Stack Overflow is a community of 4.7 million programmers, just like you, helping each other.

Join them; it only takes a minute:

Sign up
Join the Stack Overflow community to:
  1. Ask programming questions
  2. Answer and help your peers
  3. Get recognized for your expertise

I examine heterogeneous trees in ANTLR (using ANTLRWorks 1.4.2).

Here is the example of what I have already done in ANTLR.

grammar test;

options {
    language = java;
    output = AST;
}

tokens {
    PROGRAM;
    VAR;
}

@members {
    class Program extends CommonTree {
        public Program(int ttype) {
            token = new CommonToken(ttype, "<start>");
        }
    }
}

start
    :    program var function
        // Works fine:
        //->    ^(PROGRAM program var function)

        // Does not work (described below):
        ->    ^(PROGRAM<Program> program var function)
    ;

program
    :    'program'! ID ';'!
    ;

var
    :    TYPE^ ID ';'!
    ;

function
    :    ID '('! ')'! ';'!
    ;

TYPE
    :    'int'
    |    'string'
    ;

ID
    :    ('a'..'z' | 'A'..'Z')+
    ;

WHITESPACE
    :    (' ' | '\t' '\n'| '\r' | '\f')+ {$channel = HIDDEN;}
    ;

Sample input:

program foobar;
int foo;
bar();

When I use rewrite rule ^(PROGRAM<Program> program var function), ANTLR stumbles over and I get AST like this:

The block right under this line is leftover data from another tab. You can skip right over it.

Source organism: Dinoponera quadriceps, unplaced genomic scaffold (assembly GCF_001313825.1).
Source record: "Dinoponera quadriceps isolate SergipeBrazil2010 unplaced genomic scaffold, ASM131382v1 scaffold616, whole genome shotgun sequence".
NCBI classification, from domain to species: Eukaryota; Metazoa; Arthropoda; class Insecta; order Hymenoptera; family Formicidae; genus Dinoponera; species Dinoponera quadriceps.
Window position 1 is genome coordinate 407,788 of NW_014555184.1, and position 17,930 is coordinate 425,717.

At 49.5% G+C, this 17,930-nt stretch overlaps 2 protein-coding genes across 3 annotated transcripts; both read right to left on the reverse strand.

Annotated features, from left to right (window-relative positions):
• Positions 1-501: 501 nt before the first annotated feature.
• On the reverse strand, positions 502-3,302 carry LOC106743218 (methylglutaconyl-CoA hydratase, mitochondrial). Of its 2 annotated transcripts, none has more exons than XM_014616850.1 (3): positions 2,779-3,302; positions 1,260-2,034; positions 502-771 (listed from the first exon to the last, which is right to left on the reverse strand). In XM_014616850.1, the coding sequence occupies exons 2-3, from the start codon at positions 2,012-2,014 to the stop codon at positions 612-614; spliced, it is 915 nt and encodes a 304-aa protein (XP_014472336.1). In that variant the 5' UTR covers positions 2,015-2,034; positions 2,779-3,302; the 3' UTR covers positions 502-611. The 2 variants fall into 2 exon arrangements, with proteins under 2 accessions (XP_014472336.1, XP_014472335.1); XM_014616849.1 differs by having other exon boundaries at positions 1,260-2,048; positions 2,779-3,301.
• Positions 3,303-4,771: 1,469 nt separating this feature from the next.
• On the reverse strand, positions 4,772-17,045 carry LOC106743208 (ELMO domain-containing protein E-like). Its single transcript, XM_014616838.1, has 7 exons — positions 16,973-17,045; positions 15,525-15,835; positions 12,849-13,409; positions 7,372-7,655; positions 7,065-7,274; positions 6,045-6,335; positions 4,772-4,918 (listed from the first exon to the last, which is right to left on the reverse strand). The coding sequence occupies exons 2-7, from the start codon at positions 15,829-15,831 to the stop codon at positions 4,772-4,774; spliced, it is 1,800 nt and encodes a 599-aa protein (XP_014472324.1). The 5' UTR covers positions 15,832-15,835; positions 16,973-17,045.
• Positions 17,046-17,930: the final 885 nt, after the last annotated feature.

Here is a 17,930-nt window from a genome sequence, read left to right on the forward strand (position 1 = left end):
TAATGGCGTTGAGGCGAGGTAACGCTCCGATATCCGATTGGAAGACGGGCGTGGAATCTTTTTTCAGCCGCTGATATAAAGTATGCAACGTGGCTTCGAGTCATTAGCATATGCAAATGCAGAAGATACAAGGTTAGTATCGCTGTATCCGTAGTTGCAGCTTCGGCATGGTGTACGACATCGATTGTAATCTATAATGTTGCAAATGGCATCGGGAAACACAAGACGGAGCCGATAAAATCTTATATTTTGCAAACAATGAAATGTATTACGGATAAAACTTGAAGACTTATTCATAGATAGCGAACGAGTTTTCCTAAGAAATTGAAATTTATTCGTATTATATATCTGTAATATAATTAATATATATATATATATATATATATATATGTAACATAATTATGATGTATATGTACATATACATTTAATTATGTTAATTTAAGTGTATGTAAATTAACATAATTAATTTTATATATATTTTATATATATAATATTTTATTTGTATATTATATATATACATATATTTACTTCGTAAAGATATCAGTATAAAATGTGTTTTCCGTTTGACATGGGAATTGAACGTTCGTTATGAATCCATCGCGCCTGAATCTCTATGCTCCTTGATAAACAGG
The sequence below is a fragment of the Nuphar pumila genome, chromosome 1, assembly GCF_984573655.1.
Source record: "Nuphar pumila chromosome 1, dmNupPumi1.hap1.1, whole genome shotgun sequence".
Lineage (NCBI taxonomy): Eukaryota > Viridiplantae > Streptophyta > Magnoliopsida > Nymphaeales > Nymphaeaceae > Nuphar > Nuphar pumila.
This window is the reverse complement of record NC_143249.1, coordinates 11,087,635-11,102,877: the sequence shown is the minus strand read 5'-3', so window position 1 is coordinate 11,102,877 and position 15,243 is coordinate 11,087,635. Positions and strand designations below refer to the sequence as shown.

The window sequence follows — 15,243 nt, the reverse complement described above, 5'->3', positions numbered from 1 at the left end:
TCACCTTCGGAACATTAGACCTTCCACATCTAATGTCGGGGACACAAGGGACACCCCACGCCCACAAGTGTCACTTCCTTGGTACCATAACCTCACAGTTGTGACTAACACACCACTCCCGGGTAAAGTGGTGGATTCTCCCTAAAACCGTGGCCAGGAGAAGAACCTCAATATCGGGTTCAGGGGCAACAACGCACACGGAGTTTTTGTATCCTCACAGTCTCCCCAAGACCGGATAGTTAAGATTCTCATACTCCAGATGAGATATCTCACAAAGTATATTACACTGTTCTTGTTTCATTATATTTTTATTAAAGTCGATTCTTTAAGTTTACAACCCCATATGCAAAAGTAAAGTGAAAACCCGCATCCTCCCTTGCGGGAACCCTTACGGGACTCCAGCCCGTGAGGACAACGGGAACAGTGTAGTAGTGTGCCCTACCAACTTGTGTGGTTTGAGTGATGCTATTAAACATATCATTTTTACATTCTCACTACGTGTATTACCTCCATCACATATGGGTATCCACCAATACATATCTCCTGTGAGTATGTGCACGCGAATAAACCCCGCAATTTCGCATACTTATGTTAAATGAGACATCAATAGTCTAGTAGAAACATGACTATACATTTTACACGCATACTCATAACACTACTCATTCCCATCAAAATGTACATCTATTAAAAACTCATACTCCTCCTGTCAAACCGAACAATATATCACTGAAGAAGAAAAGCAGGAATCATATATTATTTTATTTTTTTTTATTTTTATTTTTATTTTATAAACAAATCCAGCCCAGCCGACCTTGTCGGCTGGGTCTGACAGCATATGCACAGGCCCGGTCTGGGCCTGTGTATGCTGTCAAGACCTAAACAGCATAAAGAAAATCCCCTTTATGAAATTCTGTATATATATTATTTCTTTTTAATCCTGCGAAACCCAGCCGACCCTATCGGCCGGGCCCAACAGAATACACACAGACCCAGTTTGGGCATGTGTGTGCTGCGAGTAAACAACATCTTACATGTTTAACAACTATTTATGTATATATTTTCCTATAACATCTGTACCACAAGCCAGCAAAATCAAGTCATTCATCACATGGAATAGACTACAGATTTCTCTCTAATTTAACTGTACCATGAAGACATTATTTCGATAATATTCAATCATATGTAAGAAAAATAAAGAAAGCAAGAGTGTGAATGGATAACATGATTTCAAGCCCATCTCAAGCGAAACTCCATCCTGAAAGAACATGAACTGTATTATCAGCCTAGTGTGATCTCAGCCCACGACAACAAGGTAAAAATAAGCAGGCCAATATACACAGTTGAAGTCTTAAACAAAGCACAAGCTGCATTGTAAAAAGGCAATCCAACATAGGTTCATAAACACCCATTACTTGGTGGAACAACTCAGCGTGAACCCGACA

AntLR

Whereas when I use this rewrite rule ^(PROGRAM program var function) it works:

enter image description here

  1. Could anyone explain where am I wrong, please? Frankly, I do not really get the idea of heterogeneous trees and how do I use <…> syntax in ANTLR.

  2. What do r0 and r1 mean (first picture)?

share|improve this question
    
AFAIK, you can't just mix < ... > inside rewrite rules: you have either output=AST; or output=template; defined in the options{...} section, not both. So you either generate an AST, or are generating (source) code with the StringTemplate engine. What exactly are you tying to do here anyway? What is your goal? – Bart Kiers Apr 12 '11 at 6:15
    
@Bart Thanks for the comment & edit! Based on example here, I can mix <…> and rewrite rules. My goal is to build heterogeneous AST (as the part of assignment). As far as I understand (it is tricky!), I have to implement my own tree and AST nodes. No Java code is necessary at this point (except for the code in the @members section). Spent two days, no luck so far. – Little Jeans Apr 12 '11 at 18:50
    
Aha, this is new v3.1+ syntax: my ANTLR book (compliant with v3.0) only mentions < ... > in combination with output=template. Thanks for the link. I don't have time at the moment to go through it, but I will later on (tomorrow probably) and get back to you. – Bart Kiers Apr 12 '11 at 19:08
    
@Bart Thank you. What book do you mean? I have this one — «The Definitive ANTLR Reference» (The Pragmatic Programmers), although did not find any useful information. – Little Jeans Apr 12 '11 at 19:14
    
Yeah sorry, "the ANTLR book"is indeed The Definitive ANTLR Reference from Prag-Prog. In there, < ... > is only used in chapter 9, Generating Structured Text with Templates and Grammars, where you need to set output=template in the options section. This new feature isn't handled, AFAIK. – Bart Kiers Apr 12 '11 at 19:19